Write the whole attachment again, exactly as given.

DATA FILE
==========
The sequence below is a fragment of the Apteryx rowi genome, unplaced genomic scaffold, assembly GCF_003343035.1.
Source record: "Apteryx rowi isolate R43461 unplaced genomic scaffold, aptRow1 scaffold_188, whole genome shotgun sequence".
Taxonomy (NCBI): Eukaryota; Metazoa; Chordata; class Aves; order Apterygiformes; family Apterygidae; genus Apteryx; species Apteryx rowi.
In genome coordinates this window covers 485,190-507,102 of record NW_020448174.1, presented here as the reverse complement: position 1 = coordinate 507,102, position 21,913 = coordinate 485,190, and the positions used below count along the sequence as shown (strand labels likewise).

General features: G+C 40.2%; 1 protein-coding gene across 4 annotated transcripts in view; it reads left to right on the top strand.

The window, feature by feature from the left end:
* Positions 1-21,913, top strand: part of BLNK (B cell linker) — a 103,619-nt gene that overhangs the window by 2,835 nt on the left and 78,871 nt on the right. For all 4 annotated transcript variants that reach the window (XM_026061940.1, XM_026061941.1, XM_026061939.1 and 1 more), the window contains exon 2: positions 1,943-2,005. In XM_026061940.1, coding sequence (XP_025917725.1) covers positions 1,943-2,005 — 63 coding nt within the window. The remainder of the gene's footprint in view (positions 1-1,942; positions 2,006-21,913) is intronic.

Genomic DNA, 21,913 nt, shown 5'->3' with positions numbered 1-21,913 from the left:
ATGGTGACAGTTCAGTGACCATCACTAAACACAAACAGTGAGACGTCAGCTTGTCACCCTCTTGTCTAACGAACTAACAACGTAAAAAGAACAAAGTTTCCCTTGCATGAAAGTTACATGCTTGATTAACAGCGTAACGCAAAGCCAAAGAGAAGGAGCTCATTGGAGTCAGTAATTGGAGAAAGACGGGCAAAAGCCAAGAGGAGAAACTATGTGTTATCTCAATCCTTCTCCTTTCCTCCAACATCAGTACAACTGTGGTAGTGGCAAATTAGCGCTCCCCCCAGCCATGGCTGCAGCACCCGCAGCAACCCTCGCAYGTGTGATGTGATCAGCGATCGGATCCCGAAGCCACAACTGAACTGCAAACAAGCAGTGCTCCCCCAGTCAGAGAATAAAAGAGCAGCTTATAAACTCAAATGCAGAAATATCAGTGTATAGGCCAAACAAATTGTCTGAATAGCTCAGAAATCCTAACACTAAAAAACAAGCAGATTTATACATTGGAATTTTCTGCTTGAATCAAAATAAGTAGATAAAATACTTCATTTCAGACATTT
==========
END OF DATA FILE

The sequence below is a fragment of the Apteryx rowi genome, unplaced genomic scaffold, assembly GCF_003343035.1.
Source record: "Apteryx rowi isolate R43461 unplaced genomic scaffold, aptRow1 scaffold_188, whole genome shotgun sequence".
Taxonomy (NCBI): Eukaryota; Metazoa; Chordata; class Aves; order Apterygiformes; family Apterygidae; genus Apteryx; species Apteryx rowi.
In genome coordinates this window covers 485,190-507,102 of record NW_020448174.1, presented here as the reverse complement: position 1 = coordinate 507,102, position 21,913 = coordinate 485,190, and the positions used below count along the sequence as shown (strand labels likewise).

General features: G+C 40.2%; 1 protein-coding gene across 4 annotated transcripts in view; it reads left to right on the top strand.

The window, feature by feature from the left end:
* Positions 1-21,913, top strand: part of BLNK (B cell linker) — a 103,619-nt gene that overhangs the window by 2,835 nt on the left and 78,871 nt on the right. For all 4 annotated transcript variants that reach the window (XM_026061940.1, XM_026061941.1, XM_026061939.1 and 1 more), the window contains exon 2: positions 1,943-2,005. In XM_026061940.1, coding sequence (XP_025917725.1) covers positions 1,943-2,005 — 63 coding nt within the window. The remainder of the gene's footprint in view (positions 1-1,942; positions 2,006-21,913) is intronic.

Genomic DNA, 21,913 nt, shown 5'->3' with positions numbered 1-21,913 from the left:
ATGGTGACAGTTCAGTGACCATCACTAAACACAAACAGTGAGACGTCAGCTTGTCACCCTCTTGTCTAACGAACTAACAACGTAAAAAGAACAAAGTTTCCCTTGCATGAAAGTTACATGCTTGATTAACAGCGTAACGCAAAGCCAAAGAGAAGGAGCTCATTGGAGTCAGTAATTGGAGAAAGACGGGCAAAAGCCAAGAGGAGAAACTATGTGTTATCTCAATCCTTCTCCTTTCCTCCAACATCAGTACAACTGTGGTAGTGGCAAATTAGCGCTCCCCCCAGCCATGGCTGCAGCACCCGCAGCAACCCTCGCAYGTGTGATGTGATCAGCGATCGGATCCCGAAGCCACAACTGAACTGCAAACAAGCAGTGCTCCCCCAGTCAGAGAATAAAAGAGCAGCTTATAAACTCAAATGCAGAAATATCAGTGTATAGGCCAAACAAATTGTCTGAATAGCTCAGAAATCCTAACACTAAAAAACAAGCAGATTTATACATTGGAATTTTCTGCTTGAATCAAAATAAGTAGATAAAATACTTCATTTCAGACATTT